President Obama Weighs in on Kanye West 2020 Presidential Bid

PHOTO: (L-R) President Barack Obama in Washington, Oct. 2, 2015. | Kanye West in New York City, Sept. 9, 2015.PlayAP Photo | Getty Images
WATCH Kanye West Confirms He's Running for President

Kanye West for the White House in 2020 strikes President Barack Obama as "strange," even "cray."

But Obama playfully told a crowd of Democratic donors in San Francisco today at a fundraiser headlined by West that he has some important advice to share with the would-be candidate.

"Kanye is thinking about running... for Speaker of the House!" Obama joked, alluding to the recent upheaval on Capitol Hill. "It couldn’t get any stranger. But in case Kanye is serious about this whole POTUS thing –- or as he calls it, 'peezy' –- I do have some advice for him."

"First of all, you have to spend some time dealing with some strange characters who act like they're on a reality TV show. You gotta be cool with that," Obama said.

"Second important tip: Saying you have a beautiful dark twisted fantasy -- that's what's known as off message in politics," Obama counseled. "People have lost congressional seats that way.

"And number three: Do you really think this country's going to elect a black guy from the South Side of Chicago with a funny name to be president of the U.S.? That’s crazy. Cray."

Both Obama and West hail from Chicago's south side.

The president spoke before 1,300 benefactors to the Democratic National Committee at the Warfield Theater. Kanye West was listed as a performer. Members of the NBA champion Golden State Warriors also shared the stage. West's wife and reality TV star Kim Kardashian was spotted in the crowd.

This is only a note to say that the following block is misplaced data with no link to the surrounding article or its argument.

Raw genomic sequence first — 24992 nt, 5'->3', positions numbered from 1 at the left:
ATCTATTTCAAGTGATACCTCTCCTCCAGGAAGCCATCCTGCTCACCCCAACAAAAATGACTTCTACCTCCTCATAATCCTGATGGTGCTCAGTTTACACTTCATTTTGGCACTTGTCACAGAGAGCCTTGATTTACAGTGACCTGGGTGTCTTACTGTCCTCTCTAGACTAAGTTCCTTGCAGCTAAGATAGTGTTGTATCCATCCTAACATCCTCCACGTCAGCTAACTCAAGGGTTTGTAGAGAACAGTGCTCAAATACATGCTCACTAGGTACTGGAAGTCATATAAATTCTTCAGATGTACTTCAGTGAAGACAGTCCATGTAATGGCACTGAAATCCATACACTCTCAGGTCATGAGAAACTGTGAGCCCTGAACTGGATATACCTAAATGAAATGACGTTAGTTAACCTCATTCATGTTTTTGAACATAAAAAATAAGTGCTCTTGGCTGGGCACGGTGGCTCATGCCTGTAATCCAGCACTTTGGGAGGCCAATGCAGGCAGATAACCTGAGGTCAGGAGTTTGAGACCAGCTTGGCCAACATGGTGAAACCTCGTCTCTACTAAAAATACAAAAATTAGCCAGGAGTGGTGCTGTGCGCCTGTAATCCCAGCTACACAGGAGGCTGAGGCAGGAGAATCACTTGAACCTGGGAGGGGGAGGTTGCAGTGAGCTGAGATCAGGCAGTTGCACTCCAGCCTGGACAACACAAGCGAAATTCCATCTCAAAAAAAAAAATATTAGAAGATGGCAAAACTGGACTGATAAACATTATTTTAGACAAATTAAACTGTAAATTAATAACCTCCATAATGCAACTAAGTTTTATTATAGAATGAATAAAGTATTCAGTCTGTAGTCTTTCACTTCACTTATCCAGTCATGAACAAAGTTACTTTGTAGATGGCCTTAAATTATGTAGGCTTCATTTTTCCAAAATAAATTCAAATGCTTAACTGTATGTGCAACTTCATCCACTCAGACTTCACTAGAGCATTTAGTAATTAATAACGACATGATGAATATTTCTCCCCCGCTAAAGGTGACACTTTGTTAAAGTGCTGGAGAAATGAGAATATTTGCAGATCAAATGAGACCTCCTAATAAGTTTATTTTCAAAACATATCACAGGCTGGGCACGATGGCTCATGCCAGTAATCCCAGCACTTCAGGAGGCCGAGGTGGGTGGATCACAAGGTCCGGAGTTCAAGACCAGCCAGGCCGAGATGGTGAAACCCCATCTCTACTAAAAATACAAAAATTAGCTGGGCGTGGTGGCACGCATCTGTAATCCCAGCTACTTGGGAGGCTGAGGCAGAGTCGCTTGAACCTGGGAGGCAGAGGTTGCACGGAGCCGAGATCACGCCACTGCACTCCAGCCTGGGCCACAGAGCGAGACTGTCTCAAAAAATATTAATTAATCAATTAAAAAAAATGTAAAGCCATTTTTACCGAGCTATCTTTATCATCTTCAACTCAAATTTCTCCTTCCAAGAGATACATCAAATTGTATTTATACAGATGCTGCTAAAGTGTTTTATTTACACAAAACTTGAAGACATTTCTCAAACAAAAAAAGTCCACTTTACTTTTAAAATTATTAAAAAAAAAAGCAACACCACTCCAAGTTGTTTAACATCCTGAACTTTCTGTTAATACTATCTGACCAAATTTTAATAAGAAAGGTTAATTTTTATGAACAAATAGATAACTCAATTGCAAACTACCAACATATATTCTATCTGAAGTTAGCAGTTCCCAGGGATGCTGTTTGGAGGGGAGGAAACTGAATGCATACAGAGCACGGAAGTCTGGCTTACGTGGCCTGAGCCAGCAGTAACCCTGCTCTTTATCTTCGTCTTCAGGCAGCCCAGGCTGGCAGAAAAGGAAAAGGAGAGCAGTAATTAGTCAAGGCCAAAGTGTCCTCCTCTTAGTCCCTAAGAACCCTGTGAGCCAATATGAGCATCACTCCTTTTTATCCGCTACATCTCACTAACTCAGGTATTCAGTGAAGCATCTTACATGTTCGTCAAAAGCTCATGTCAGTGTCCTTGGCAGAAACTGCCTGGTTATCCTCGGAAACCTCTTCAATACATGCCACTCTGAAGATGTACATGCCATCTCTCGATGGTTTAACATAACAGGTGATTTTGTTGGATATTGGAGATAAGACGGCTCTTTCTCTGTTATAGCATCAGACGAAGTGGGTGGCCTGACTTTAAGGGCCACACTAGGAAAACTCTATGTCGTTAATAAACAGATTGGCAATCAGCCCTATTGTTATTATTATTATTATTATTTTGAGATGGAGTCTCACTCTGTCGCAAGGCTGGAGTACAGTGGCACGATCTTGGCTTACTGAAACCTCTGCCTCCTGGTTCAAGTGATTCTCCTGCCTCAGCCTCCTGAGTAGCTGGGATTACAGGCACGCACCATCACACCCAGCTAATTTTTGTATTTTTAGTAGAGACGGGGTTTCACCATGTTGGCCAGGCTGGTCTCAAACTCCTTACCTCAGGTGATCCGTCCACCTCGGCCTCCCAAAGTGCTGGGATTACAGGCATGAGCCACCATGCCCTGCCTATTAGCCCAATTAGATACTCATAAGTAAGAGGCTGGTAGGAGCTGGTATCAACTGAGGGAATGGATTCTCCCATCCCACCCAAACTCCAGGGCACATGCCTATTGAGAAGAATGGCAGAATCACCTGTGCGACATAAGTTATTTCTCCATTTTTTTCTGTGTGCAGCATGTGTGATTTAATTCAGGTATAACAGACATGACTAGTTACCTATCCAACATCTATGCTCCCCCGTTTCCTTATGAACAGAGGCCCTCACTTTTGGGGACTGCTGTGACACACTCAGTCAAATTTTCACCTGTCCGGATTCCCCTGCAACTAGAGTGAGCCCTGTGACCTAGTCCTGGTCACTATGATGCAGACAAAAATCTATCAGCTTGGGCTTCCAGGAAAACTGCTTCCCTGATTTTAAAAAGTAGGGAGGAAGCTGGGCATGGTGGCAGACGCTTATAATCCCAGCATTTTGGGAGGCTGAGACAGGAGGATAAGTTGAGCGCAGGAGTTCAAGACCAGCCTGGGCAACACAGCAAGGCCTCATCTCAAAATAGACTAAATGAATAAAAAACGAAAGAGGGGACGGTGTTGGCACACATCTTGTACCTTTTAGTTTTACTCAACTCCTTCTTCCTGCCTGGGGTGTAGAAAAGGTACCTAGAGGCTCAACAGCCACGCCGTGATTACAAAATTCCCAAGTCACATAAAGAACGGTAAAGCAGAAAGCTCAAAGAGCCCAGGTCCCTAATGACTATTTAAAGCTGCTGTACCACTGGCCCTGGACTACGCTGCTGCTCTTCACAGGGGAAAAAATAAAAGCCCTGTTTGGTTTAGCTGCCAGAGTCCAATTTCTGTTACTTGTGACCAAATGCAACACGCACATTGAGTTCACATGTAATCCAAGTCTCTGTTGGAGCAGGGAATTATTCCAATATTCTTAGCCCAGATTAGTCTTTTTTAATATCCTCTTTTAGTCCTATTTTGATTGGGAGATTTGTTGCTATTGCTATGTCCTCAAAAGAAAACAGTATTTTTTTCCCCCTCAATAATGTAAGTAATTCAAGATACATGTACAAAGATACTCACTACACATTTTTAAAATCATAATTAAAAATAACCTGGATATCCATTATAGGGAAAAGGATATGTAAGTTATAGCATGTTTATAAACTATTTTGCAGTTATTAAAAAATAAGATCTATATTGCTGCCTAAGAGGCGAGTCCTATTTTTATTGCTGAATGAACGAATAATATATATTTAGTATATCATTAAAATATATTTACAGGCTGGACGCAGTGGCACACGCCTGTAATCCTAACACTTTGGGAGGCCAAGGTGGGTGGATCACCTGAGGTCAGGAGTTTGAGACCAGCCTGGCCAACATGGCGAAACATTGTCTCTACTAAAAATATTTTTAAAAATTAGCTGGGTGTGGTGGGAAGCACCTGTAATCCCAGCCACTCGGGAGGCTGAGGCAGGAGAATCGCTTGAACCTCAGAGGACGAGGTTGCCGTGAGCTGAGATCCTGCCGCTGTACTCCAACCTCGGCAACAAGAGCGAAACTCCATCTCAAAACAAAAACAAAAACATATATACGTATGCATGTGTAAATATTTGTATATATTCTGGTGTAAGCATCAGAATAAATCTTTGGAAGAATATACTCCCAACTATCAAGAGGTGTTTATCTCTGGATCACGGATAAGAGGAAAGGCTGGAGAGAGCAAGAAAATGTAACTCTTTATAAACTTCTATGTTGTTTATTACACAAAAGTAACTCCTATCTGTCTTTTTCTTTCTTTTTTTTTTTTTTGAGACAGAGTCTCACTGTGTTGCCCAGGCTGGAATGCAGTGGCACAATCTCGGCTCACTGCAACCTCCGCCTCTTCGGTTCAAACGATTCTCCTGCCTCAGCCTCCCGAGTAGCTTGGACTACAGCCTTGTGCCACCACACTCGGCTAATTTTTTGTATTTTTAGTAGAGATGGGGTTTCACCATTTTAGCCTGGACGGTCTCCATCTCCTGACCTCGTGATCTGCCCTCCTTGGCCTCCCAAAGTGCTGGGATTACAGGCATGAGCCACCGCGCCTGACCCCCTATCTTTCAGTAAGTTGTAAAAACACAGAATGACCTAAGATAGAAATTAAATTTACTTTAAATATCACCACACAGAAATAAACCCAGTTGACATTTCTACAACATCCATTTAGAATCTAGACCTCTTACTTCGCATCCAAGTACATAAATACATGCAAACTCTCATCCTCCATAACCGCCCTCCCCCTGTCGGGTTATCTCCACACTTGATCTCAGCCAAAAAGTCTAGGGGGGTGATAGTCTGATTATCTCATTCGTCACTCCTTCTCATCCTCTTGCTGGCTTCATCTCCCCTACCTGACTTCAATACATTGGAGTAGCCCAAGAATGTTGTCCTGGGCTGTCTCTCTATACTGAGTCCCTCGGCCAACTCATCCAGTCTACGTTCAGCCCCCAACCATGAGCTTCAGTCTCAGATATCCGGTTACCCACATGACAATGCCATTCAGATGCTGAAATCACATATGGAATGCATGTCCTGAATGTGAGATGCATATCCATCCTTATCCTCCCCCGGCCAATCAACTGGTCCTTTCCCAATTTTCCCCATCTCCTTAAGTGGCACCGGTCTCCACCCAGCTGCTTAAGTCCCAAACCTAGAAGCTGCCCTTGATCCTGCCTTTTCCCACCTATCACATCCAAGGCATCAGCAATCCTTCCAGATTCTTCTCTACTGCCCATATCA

Tickets to the function ranged between $250 and $10,000 per person, according to a DNC official.

Obama stopped short of endorsing West, which is not entirely surprising.

After all, the president has called West a "jack---" twice: first in 2009 after West interrupted Taylor Swift's acceptance speech at the VMAs, then again in a 2012 interview with The Atlantic.

"He is a jack---," Obama told the Atlantic in 2012. "But he’s talented."

Today Obama reserved the criticism for the 2016 Republican presidential field.

“Why are so many Republican politicians down on America? Why are they so grumpy?" Obama quipped of broadsides against the state of the economy and his presidency.

As for his exit from office in 14 months, Obama told the crowd he is looking forward to being an "ordinary citizen" again.

"I won’t have elected office, but it doesn’t mean I’ll stop working on these issues," he said.